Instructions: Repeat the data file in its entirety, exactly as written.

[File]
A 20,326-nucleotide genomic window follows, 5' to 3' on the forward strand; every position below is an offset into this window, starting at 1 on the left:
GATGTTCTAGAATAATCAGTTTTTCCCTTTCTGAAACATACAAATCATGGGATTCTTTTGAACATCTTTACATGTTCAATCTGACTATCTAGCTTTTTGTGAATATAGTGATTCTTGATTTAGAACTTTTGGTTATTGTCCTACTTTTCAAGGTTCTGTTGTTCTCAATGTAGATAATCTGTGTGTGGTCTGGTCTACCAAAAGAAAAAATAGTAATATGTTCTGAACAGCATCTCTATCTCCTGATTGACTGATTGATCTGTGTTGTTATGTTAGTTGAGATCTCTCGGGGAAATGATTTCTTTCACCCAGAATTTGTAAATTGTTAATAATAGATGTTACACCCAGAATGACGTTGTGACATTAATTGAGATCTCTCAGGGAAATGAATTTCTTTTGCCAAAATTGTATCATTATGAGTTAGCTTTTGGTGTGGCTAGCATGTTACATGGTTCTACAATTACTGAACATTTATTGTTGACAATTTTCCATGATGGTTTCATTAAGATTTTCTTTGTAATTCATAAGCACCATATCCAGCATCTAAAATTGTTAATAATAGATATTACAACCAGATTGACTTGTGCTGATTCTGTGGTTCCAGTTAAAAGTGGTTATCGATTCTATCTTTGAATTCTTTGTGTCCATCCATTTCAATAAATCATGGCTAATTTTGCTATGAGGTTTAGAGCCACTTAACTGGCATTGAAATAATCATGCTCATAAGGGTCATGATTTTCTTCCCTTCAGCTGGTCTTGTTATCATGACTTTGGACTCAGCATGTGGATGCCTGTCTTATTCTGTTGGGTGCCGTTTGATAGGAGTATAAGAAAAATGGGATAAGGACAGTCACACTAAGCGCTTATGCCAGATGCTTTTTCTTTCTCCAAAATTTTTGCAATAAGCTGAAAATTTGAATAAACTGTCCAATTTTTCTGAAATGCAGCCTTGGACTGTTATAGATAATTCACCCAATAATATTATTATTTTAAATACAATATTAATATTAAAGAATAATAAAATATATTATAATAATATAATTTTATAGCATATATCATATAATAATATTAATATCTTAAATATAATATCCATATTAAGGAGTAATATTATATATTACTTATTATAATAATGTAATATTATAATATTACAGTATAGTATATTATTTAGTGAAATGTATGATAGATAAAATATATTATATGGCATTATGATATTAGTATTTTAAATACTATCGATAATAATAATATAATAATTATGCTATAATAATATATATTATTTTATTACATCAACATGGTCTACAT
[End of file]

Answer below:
A 20,326-nucleotide genomic window follows, 5' to 3' on the forward strand; every position below is an offset into this window, starting at 1 on the left:
GATGTTCTAGAATAATCAGTTTTTCCCTTTCTGAAACATACAAATCATGGGATTCTTTTGAACATCTTTACATGTTCAATCTGACTATCTAGCTTTTTGTGAATATAGTGATTCTTGATTTAGAACTTTTGGTTATTGTCCTACTTTTCAAGGTTCTGTTGTTCTCAATGTAGATAATCTGTGTGTGGTCTGGTCTACCAAAAGAAAAAATAGTAATATGTTCTGAACAGCATCTCTATCTCCTGATTGACTGATTGATCTGTGTTGTTATGTTAGTTGAGATCTCTCGGGGAAATGATTTCTTTCACCCAGAATTTGTAAATTGTTAATAATAGATGTTACACCCAGAATGACGTTGTGACATTAATTGAGATCTCTCAGGGAAATGAATTTCTTTTGCCAAAATTGTATCATTATGAGTTAGCTTTTGGTGTGGCTAGCATGTTACATGGTTCTACAATTACTGAACATTTATTGTTGACAATTTTCCATGATGGTTTCATTAAGATTTTCTTTGTAATTCATAAGCACCATATCCAGCATCTAAAATTGTTAATAATAGATATTACAACCAGATTGACTTGTGCTGATTCTGTGGTTCCAGTTAAAAGTGGTTATCGATTCTATCTTTGAATTCTTTGTGTCCATCCATTTCAATAAATCATGGCTAATTTTGCTATGAGGTTTAGAGCCACTTAACTGGCATTGAAATAATCATGCTCATAAGGGTCATGATTTTCTTCCCTTCAGCTGGTCTTGTTATCATGACTTTGGACTCAGCATGTGGATGCCTGTCTTATTCTGTTGGGTGCCGTTTGATAGGAGTATAAGAAAAATGGGATAAGGACAGTCACACTAAGCGCTTATGCCAGATGCTTTTTCTTTCTCCAAAATTTTTGCAATAAGCTGAAAATTTGAATAAACTGTCCAATTTTTCTGAAATGCAGCCTTGGACTGTTATAGATAATTCACCCAATAATATTATTATTTTAAATACAATATTAATATTAAAGAATAATAAAATATATTATAATAATATAATTTTATAGCATATATCATATAATAATATTAATATCTTAAATATAATATCCATATTAAGGAGTAATATTATATATTACTTATTATAATAATGTAATATTATAATATTACAGTATAGTATATTATTTAGTGAAATGTATGATAGATAAAATATATTATATGGCATTATGATATTAGTATTTTAAATACTATCGATAATAATAATATAATAATTATGCTATAATAATATATATTATTTTATTACATCAACATGGTCTACAT